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Open Access Research article

Burden of injury in childhood and adolescence in 8 European countries

Suzanne Polinder1*, Juanita A Haagsma1, Hidde Toet2, Marco JP Brugmans2, Ed F van Beeck1 and the EUROCOST and APOLLO reference groups

Author Affiliations

1 Department of Public Health, Erasmus Medical Centre, University Medical Centre Rotterdam, The Netherlands

2 Consumer Safety Institute, Amsterdam, The Netherlands

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BMC Public Health 2010, 10:45  doi:10.1186/1471-2458-10-45

Published: 29 January 2010

Abstract

Background

Injury is the major cause of death and suffering among children and adolescents, but awareness of the problem and political commitment for preventive actions remain unacceptably low. We have assessed variation in the burden of injuries in childhood and adolescence in eight European countries.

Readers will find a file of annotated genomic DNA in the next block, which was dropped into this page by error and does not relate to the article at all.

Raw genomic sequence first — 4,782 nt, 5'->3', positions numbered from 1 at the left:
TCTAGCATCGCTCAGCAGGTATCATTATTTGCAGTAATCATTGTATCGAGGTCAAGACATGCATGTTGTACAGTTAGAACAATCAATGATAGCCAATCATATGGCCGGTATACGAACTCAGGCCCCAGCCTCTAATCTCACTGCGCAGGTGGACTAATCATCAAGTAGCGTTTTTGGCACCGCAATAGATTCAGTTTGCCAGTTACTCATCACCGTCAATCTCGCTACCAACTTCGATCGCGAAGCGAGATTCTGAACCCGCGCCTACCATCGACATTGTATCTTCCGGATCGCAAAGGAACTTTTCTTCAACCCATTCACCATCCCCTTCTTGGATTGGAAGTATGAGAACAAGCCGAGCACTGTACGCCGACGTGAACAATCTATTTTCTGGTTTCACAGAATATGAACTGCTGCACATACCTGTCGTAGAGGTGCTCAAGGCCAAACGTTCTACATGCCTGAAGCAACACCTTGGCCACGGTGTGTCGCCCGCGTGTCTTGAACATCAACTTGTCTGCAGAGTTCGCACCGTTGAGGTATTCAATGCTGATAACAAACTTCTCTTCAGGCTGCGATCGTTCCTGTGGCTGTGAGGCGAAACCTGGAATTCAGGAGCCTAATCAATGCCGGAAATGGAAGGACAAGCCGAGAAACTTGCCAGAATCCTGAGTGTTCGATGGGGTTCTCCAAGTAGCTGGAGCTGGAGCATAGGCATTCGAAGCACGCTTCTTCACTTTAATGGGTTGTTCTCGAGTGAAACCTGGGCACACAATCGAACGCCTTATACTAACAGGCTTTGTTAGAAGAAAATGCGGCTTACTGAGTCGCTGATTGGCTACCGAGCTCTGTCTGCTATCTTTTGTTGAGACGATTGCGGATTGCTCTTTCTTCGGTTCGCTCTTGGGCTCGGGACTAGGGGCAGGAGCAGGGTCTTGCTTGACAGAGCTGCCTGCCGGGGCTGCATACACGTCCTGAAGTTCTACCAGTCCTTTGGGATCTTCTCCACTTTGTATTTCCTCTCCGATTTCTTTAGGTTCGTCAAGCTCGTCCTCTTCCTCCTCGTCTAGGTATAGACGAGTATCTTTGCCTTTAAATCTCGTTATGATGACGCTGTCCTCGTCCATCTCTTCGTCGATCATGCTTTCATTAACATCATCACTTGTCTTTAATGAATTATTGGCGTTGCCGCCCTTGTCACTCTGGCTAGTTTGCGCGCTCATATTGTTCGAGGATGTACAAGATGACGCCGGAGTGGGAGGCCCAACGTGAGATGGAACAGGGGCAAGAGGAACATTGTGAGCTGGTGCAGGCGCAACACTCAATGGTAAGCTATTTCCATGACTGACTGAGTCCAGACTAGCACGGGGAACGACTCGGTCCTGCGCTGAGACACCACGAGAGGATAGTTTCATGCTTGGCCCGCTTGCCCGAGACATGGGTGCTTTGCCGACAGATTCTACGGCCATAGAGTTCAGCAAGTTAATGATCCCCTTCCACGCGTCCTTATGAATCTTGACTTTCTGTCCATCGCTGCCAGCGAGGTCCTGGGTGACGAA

Methods

Hospital, emergency department, and mortality databases of injury patients aged 0-24 years were analyzed for Austria, Denmark, Ireland, Latvia, Netherlands, Norway, Slovenia and the United Kingdom (England, Wales). Years lost due to premature mortality (YLL), years lived with disability (YLD), and disability adjusted life years (DALYs) were calculated.

Results

Differences in the burden of injury in childhood and adolescence are large, with a fourfold gap between the safest countries (Netherlands and UK) in western-Europe and the relatively unsafe countries (Latvia and Slovenia) in the east. Variation between countries is attributable to high variation in premature mortality (YLL varied from 14-58 per 1000 persons) and disability (YLD varied from 3-10 per 1000 persons). Highest burden is observed among males ages 15-24. If childhood and adolescence injuries are reduced to the level of current best injury prevention practices, 6 DALYs per 1000 child years can be avoided.

Conclusions

Injuries in childhood and adolescence cause a high disability and mortality burden in Europe. In all developmental stages large inequalities between west and east are observed. Potential benefits up to almost 1 million healthy child years gained across Europe are possible, if proven ways for prevention are more widely implemented. Our children deserve action now.